This is the risk that members in the scheme will live longer than expected. When calculating whether a scheme is fully funded or is in deficit, actuaries have reference to the average or expected lifespans of all the members of the scheme, in order to calculate the benefits the scheme is going to have to pay out over its lifespan.

As providers are in business, ultimately, to add value for their shareholders, Legal & General, and then Prudential, which was the second player to enter this market in 1997, took—and still take—a very prudent view of these risks. The returns risk was managed by investing in low-to-negligible-risk securities, such as government bonds, with some investment-grade corporate bonds.

The second risk is something of a movable feast, as longevity at present is on the increase, and no one knows where that process will end. That risk was, and is, managed by charging a premium which allows for longevity to improve in the future. For many companies, however, the combination of low-yielding assets and the buyout premium made the buyout just too expensive to contemplate.

Pressures in the Market Pushing for DB Scheme Buyouts

However, several things have happened which, combined together, have predisposed many financial directors and CEOS of companies with final salary schemes to be much more energized about finding ways to close their final salary schemes—something that they can only do in law by effecting a buyout (or a buy-in) with a provider. Without retelling the whole saga of the decline of the final salary scheme market in the UK, which is a fairly well known and well documented story, it is fair to say that a combination of accounting changes, which look to reflect scheme deficits much more prominently on a company’s balance sheet, and legislative changes, which have considerably added to the burden final salary schemes impose on companies, have effectively sounded the death knell for the vast majority of UK final salary schemes.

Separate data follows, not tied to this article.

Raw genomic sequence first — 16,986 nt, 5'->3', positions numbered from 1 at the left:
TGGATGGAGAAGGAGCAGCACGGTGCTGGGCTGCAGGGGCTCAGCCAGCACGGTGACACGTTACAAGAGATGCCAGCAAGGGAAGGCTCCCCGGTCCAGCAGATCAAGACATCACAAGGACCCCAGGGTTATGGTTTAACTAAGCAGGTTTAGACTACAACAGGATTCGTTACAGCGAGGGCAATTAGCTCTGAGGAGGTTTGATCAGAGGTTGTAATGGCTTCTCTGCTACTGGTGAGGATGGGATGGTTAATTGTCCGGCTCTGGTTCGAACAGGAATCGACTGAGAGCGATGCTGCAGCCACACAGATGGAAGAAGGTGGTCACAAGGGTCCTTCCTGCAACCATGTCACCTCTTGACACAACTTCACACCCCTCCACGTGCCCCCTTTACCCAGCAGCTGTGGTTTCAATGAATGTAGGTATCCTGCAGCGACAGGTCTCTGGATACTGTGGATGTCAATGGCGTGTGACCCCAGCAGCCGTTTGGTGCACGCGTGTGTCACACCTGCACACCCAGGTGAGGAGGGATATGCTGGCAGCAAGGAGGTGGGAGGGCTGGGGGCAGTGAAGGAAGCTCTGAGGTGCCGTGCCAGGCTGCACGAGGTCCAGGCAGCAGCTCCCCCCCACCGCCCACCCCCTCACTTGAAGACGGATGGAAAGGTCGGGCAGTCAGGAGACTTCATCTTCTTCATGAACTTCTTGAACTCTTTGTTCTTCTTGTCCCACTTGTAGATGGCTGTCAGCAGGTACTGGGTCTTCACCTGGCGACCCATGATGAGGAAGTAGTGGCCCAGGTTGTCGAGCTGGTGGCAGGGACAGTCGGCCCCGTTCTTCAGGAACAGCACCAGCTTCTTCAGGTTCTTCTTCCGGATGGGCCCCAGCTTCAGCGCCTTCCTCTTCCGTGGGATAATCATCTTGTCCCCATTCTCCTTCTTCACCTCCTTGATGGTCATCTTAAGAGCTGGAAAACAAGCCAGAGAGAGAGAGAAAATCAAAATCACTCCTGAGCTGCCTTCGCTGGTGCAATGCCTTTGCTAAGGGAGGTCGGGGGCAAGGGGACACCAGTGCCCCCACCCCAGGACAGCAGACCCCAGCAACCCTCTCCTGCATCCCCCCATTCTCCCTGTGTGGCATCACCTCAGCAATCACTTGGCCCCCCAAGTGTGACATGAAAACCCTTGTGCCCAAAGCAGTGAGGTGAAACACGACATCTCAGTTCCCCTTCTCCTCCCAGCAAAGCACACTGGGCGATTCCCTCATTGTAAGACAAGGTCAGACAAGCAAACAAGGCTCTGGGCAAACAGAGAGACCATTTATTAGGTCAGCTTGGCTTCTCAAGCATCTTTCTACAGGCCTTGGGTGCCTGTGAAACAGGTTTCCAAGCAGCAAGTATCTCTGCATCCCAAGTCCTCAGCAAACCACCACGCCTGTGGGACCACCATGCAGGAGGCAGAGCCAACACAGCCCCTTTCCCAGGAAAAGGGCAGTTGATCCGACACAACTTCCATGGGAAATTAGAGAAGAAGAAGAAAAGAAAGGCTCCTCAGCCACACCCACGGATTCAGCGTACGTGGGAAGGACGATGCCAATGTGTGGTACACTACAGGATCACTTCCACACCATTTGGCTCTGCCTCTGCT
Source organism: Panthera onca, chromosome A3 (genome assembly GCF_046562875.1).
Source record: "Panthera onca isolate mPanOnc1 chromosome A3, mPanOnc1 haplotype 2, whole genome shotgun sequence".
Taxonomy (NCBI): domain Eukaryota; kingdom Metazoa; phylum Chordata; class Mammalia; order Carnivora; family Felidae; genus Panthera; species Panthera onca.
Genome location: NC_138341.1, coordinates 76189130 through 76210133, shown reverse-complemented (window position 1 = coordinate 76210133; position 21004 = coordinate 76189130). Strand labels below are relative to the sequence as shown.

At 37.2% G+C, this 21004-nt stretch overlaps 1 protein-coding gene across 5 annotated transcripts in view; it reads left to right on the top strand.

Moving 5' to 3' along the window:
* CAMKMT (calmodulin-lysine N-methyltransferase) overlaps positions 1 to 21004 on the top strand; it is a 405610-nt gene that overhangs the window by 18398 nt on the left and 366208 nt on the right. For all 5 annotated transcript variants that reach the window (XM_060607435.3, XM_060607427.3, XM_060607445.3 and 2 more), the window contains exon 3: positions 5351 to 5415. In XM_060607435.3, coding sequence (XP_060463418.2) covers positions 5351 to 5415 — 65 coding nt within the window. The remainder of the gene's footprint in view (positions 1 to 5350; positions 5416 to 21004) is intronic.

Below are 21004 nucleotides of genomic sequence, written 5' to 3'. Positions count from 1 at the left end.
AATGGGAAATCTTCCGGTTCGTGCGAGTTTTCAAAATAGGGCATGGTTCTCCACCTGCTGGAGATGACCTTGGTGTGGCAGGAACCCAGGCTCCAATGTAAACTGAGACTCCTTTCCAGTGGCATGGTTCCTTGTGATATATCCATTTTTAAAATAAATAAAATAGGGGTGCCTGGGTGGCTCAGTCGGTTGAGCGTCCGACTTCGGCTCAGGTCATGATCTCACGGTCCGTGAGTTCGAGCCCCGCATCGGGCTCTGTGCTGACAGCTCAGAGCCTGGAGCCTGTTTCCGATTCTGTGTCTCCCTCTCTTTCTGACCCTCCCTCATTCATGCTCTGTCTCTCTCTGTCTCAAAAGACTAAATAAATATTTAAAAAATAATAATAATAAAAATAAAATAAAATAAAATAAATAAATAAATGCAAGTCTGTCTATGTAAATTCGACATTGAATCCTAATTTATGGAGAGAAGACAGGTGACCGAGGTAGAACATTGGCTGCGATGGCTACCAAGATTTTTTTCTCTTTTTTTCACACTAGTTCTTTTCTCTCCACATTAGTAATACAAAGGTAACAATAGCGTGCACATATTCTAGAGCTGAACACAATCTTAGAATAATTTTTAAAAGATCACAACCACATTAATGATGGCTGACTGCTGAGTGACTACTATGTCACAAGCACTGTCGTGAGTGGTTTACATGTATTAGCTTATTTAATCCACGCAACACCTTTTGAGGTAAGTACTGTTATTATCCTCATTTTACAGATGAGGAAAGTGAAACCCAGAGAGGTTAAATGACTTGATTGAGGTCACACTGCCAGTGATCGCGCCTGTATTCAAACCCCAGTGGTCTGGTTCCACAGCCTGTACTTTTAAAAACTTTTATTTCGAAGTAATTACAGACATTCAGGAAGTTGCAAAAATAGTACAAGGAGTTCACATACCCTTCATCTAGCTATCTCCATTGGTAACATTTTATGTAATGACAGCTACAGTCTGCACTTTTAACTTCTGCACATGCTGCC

Other countries have tended to go much more towards defined contribution schemes. Again, in brief, the difference between the two types of scheme—a final salary scheme and a defined contribution (DC) scheme—is that in the former, the employer makes a promise that they will pay x proportion of an employee’s final salary, and then takes on the responsibility for funding that promise. In a DC scheme, on the other hand, the employee builds up his or her own “pension pot”, and it is the employee who takes the risk that that pot will not be big enough to provide a decent pension for them on retirement. As no “promise” has been made about the level of benefit that will result, there are no funding issues, and a DC scheme cannot be in deficit in the same way that a final salary scheme (DB scheme) can. Nor does it import any market volatility into a company’s balance sheet—all market volatility resides with the member.

The total final salary scheme liability on the books of UK companies is estimated at around £800 billion. A figure on that scale, once it became clear that companies would increasingly be exploring the buyout of their scheme as an option, is sufficiently large to attract new players into the buyout market. This is exactly what we have seen over the course of the last few years.